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I'm using ZODB which, as I understand it, uses pickle to store class instances. I'm doing a bit of refactoring where I want to split my file into several files. However, if I do this, I don't think pickle will be able to find the class definitions, and thus won't be able to load the objects that I already have stored in the database. What's the best way to handle this problem?

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up vote 3 down vote accepted

You can create aliases; because one modules is being split into multiple new modules you can only do this by importing your classes into the old location.

Both methods cause new copies of your instance pickles to refer to the new location; if you can force a write on all instances of the moved classes you don't need to retain the aliases. You can do this by setting _p_changed to True on your instances that you want to be written again.

So, to create the aliases, import your moved classes in the old location:

from newmodule1 import MyClass1, MyClass2
from newmodule2 import MyClass3

If you only rename a module (so the same classes all are found in one new location, could be a set of imports themselves), you can also create a sys.modules entry for the old name:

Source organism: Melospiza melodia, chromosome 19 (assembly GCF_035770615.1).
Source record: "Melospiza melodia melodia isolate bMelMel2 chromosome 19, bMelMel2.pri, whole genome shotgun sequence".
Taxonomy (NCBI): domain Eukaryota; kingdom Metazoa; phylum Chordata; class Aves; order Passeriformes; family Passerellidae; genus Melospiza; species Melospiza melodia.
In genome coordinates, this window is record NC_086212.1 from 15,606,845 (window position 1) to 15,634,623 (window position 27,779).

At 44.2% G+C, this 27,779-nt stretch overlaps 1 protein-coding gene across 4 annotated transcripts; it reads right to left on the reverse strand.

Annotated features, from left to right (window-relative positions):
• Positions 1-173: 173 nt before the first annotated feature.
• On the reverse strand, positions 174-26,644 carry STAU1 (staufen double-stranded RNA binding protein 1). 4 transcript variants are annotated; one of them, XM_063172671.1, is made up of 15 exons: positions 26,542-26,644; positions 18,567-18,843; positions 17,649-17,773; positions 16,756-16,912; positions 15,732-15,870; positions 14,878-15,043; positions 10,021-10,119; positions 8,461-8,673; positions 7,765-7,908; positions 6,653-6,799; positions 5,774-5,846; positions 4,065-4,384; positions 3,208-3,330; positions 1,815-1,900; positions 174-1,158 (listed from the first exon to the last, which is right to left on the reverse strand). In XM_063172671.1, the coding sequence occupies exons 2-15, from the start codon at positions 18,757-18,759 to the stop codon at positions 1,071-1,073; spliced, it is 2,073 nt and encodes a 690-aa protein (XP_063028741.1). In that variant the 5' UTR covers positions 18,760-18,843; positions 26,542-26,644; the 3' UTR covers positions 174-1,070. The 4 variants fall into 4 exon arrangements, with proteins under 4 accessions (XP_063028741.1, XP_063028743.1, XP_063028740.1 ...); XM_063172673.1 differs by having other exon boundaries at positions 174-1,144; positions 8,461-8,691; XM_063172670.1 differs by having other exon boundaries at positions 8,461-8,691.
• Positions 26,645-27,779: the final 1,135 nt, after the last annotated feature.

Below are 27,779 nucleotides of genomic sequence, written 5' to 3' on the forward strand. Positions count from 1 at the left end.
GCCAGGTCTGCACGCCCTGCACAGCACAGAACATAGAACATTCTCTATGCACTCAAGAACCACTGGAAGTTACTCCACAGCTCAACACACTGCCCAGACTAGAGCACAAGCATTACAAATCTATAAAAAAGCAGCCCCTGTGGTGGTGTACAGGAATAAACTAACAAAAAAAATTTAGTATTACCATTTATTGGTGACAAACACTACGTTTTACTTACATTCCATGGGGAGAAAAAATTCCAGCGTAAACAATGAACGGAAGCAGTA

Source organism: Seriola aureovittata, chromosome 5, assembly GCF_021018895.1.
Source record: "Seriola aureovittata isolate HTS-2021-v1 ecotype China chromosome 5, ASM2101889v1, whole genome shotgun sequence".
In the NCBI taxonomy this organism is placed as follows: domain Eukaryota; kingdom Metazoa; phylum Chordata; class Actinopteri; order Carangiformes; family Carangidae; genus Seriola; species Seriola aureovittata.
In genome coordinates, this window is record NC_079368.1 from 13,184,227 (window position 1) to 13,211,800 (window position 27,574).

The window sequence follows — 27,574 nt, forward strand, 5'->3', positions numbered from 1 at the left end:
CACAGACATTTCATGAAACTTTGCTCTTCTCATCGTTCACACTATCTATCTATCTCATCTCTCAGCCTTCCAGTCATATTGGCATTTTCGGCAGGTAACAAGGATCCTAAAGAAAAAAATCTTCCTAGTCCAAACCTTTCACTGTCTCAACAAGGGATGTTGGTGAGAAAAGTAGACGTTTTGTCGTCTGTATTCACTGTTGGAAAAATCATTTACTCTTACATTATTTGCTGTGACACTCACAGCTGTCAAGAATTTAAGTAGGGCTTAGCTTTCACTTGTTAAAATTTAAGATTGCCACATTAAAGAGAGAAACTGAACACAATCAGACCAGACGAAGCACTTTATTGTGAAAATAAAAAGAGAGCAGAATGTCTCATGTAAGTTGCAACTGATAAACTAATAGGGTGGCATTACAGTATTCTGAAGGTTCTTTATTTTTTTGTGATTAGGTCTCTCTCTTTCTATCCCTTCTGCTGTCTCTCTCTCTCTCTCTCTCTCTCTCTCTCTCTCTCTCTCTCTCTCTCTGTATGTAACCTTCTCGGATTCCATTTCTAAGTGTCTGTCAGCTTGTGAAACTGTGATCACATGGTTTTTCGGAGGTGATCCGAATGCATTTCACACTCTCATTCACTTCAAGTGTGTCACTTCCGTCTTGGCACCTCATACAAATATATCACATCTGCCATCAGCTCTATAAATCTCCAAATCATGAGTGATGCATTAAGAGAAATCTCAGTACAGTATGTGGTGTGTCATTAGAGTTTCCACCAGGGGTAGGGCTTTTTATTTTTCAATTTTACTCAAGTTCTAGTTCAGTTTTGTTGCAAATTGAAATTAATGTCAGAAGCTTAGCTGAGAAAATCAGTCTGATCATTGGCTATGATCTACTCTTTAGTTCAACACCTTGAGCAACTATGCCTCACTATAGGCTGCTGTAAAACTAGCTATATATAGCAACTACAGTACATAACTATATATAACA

import sys
import newmodule

sys.modules['] = newmodule
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ah, this seems to be what I want. So pickle, when loading the existing instances, will look in the old, find the classname, and load the class properly, but the loaded class will actually be in the new location... clever – Claudiu Aug 28 '12 at 17:21
@Claudiu: Exactly, so when writing a new pickle for the class, it'll use the new module path. – Martijn Pieters Aug 28 '12 at 17:24

As long as you want to make the pickle loadable without performing a migration to the new class model structure: you can use alias imports of the refactored classes inside the location of the old

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Unfortunately, there is no easy solution. You can convert your old-style objects with the refactored ones (I mean classes which are in another file/module) by the following schema

  1. add the refactored classes to your code without removing the old-ones
  2. walk through your DB starting from the root and replacing all old objects with new equivalents
  3. compress your database (that's important)
  4. now you can remove your old classes from the sources
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aye i was hoping to not have to do something like that. the alias solution seems promising... – Claudiu Aug 28 '12 at 17:19
@Claudiu I don't like the aliasing solution since it brings mess in code. But it works of course :-) – Maksym Polshcha Aug 28 '12 at 17:23

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